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Johnny Pundit's World Of Football

Johnny Pundit: Sponge Robert Square Britches
Johnny Pundit: Sponge Robert Square Britches
Doctors: pants?
Doctors: pants?
Some holistic medicine, yesterday
Some holistic medicine, yesterday
Funny old thing, Football. For instance, fascinating to see the furore — and I think it has officially been designated a 'furore' — over that Wade Mooney's doctor at Man United. Couldn't help but contrast the approach of doctors at clubs nowadays with what passed for medicine in my day...

Goodness gracious, we didn't have metatarsals then; oh no; if you were lucky, you had an injury to your big toe. It was the era of the magic sponge, of course — a smack across the chops with a waterlogged loofer cured everything up to a major fracture. Men were men. You can't share a hot bath after a game with eleven other fellows without knowing that.
I recall one doctor when I had a spell at Brentford who was a typical club doctor of the time. The Saturday before I'd been waiting to take a corner in the last minute of the game when I spotted a supporter carelessly toss down a lit cigarette before turning to leave. Ever mindful of health and safety — and who's to say I didn't have a premonition thirty years early [We think Johnny may be thinking of Bradford here. Rather than Brentford. Ed] — I rushed over to pick it up. Although if I'm absolutely honest, I couldn't wait to get back to the dressing room for a puff; I'd gone for almost 45 minutes without a Piccadilly or a Black Cat, and I was gasping. Anyway, in my haste to hurdle the barrier and save the stadium from imminent conflagration, I tripped and landed on the hard, unyielding concrete, breaking my leg in the process.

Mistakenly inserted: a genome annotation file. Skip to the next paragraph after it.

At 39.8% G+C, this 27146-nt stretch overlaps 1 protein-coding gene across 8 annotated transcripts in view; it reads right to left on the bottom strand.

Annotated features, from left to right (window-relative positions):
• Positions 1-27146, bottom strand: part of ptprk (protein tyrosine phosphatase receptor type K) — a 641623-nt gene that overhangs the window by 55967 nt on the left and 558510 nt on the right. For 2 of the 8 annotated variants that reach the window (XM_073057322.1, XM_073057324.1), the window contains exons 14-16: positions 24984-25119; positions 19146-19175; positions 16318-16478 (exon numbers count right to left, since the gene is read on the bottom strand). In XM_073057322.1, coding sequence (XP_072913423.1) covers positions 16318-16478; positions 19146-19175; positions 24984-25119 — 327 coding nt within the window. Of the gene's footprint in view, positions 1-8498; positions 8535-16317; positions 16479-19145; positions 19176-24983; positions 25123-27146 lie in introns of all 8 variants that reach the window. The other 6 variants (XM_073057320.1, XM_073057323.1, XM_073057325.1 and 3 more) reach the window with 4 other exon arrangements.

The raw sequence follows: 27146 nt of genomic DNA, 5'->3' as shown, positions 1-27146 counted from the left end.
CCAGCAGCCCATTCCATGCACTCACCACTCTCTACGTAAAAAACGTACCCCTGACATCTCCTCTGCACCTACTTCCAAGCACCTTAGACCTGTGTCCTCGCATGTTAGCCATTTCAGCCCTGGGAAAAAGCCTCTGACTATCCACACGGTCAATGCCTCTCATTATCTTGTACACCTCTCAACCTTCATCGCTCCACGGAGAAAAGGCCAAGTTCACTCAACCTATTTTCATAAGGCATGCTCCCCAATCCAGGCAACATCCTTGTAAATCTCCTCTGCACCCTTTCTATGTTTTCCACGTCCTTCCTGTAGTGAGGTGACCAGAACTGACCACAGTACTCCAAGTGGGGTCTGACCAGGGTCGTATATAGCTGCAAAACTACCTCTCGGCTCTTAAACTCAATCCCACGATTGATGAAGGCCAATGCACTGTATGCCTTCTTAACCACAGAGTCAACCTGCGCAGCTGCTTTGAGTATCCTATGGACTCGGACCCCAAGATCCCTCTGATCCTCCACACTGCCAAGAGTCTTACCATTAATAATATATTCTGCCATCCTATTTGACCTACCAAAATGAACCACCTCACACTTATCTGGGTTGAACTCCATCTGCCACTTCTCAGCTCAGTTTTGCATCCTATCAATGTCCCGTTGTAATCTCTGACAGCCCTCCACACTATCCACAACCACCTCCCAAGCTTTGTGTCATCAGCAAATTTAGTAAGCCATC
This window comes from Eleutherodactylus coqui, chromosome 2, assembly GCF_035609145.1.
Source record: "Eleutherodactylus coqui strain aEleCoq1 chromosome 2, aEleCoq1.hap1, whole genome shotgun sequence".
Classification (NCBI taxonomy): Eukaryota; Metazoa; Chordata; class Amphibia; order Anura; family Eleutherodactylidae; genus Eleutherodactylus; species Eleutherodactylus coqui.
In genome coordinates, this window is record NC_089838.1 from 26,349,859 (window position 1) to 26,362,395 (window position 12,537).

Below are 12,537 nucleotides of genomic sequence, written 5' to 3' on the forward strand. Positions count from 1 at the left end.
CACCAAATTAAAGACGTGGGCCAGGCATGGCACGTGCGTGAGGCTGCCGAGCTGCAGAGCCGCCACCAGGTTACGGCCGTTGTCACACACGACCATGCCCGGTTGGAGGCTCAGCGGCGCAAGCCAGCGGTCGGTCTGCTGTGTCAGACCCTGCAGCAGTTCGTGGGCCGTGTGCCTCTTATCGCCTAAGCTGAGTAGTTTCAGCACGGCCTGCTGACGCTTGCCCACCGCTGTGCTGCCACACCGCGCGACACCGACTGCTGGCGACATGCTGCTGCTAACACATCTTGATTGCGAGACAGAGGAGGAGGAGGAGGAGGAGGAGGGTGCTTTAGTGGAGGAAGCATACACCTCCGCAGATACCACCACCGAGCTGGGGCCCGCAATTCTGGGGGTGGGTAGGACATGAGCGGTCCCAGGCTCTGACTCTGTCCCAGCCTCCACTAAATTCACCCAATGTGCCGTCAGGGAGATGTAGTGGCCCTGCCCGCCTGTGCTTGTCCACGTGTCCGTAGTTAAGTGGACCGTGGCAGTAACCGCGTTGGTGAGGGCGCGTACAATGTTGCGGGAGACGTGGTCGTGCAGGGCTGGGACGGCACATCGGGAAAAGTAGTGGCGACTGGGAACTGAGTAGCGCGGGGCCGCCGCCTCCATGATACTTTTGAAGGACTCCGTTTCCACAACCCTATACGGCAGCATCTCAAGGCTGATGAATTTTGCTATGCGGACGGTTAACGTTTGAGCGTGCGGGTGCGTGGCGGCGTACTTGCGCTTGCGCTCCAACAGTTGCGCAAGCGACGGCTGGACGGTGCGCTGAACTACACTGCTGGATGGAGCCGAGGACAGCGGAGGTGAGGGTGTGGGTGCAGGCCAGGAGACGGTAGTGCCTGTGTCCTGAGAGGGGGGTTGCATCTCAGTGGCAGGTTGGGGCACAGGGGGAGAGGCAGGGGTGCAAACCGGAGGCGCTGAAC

Anyhoo, went to see this quack in his surgery on the following Tuesday for a check-up. He motioned me to a chair without looking up; I manoeuvred my plaster cast carefully into position as I sat. 'What seems to be the trouble?' 'You tell me, Doc.' He recommends two aspirin a day and if I'm not back on the pitch within two months, I'll find myself on the transfer list. That's what passed for patient management in 1954.

I actually went to get a second opinion. Some guy called Dr Felch. Walked in, he asked me to take all my clothes off; seemed a bit rum. Then he grabbed hold of the ol' gobstoppers, rubbed the little fellahs together as if attempting to produce sparks and asked me to cough. Around sixty times, in all. In fact, I've never coughed so much in my life. 'Certainly thorough,' I thought. After that he asked me to bend over, explaining that even though I'd come in with a broken leg, ultimately everything was connected, so he was just going to have a little feel around, and see just how firm my connections were. Nowadays, of course, we'd call it holistic medicine. Again, he really took his time over the examination, and sounded pleasantly surprised about some of his findings. I was, after all, a professional sportsman, and one tries even now to keep in condition. Unlike the other idiot, this doc confirmed I was well on the mend, and I was in fact back on the pitch seven weeks later.
Career change
Curious thing as I left the surgery, though. Stood aside to let some blighter in a white coat brush past and a nurse greeted him with: 'Morning Dr Felch. I hear the traffic was bad this morning?' Presumably he and the guy I'd seen were brothers. Bit unusual, isn't it, two brothers at the same surgery? Like the Jack and Bobby Charlton of the medicine world! Funnily enough, when I went back to see Felch a few weeks later, I got this guy I'd passed at the surgery door instead. I asked after his brother and he gave me a funny look, saying something about him emigrating, and working in the logging trade in Canada. Quite a career change, that; shame medicine lost him, I thought he'd been very impressive. That said, I was in two minds about shaking his hand when I left.

Till next week,

Hit me baby one more time,
Johnny Pundit

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